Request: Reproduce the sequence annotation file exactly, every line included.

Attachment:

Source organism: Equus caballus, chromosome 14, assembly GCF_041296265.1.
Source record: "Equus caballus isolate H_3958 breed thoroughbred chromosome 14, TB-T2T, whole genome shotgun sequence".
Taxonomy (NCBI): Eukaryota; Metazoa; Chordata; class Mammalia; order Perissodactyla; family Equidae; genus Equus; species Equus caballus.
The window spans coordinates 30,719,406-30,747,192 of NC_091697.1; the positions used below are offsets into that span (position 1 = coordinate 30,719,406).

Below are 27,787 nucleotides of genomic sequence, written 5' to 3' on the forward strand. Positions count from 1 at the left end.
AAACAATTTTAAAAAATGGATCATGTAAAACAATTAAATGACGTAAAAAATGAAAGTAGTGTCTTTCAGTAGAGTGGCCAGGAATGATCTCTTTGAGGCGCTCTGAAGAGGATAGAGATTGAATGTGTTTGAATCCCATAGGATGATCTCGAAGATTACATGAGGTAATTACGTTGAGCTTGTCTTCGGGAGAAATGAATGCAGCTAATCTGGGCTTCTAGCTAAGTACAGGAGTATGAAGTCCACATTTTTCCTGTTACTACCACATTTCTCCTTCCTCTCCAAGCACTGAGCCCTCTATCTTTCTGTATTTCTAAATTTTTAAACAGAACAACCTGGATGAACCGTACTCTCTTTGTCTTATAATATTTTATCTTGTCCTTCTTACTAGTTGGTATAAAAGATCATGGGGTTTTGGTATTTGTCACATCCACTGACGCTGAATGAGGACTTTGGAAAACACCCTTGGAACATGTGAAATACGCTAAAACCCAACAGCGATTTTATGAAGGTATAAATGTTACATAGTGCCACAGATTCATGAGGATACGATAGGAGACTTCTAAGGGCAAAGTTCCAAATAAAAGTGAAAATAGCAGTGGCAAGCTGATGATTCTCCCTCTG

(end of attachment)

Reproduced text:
Source organism: Equus caballus, chromosome 14, assembly GCF_041296265.1.
Source record: "Equus caballus isolate H_3958 breed thoroughbred chromosome 14, TB-T2T, whole genome shotgun sequence".
Taxonomy (NCBI): Eukaryota; Metazoa; Chordata; class Mammalia; order Perissodactyla; family Equidae; genus Equus; species Equus caballus.
The window spans coordinates 30,719,406-30,747,192 of NC_091697.1; the positions used below are offsets into that span (position 1 = coordinate 30,719,406).

Below are 27,787 nucleotides of genomic sequence, written 5' to 3' on the forward strand. Positions count from 1 at the left end.
AAACAATTTTAAAAAATGGATCATGTAAAACAATTAAATGACGTAAAAAATGAAAGTAGTGTCTTTCAGTAGAGTGGCCAGGAATGATCTCTTTGAGGCGCTCTGAAGAGGATAGAGATTGAATGTGTTTGAATCCCATAGGATGATCTCGAAGATTACATGAGGTAATTACGTTGAGCTTGTCTTCGGGAGAAATGAATGCAGCTAATCTGGGCTTCTAGCTAAGTACAGGAGTATGAAGTCCACATTTTTCCTGTTACTACCACATTTCTCCTTCCTCTCCAAGCACTGAGCCCTCTATCTTTCTGTATTTCTAAATTTTTAAACAGAACAACCTGGATGAACCGTACTCTCTTTGTCTTATAATATTTTATCTTGTCCTTCTTACTAGTTGGTATAAAAGATCATGGGGTTTTGGTATTTGTCACATCCACTGACGCTGAATGAGGACTTTGGAAAACACCCTTGGAACATGTGAAATACGCTAAAACCCAACAGCGATTTTATGAAGGTATAAATGTTACATAGTGCCACAGATTCATGAGGATACGATAGGAGACTTCTAAGGGCAAAGTTCCAAATAAAAGTGAAAATAGCAGTGGCAAGCTGATGATTCTCCCTCTG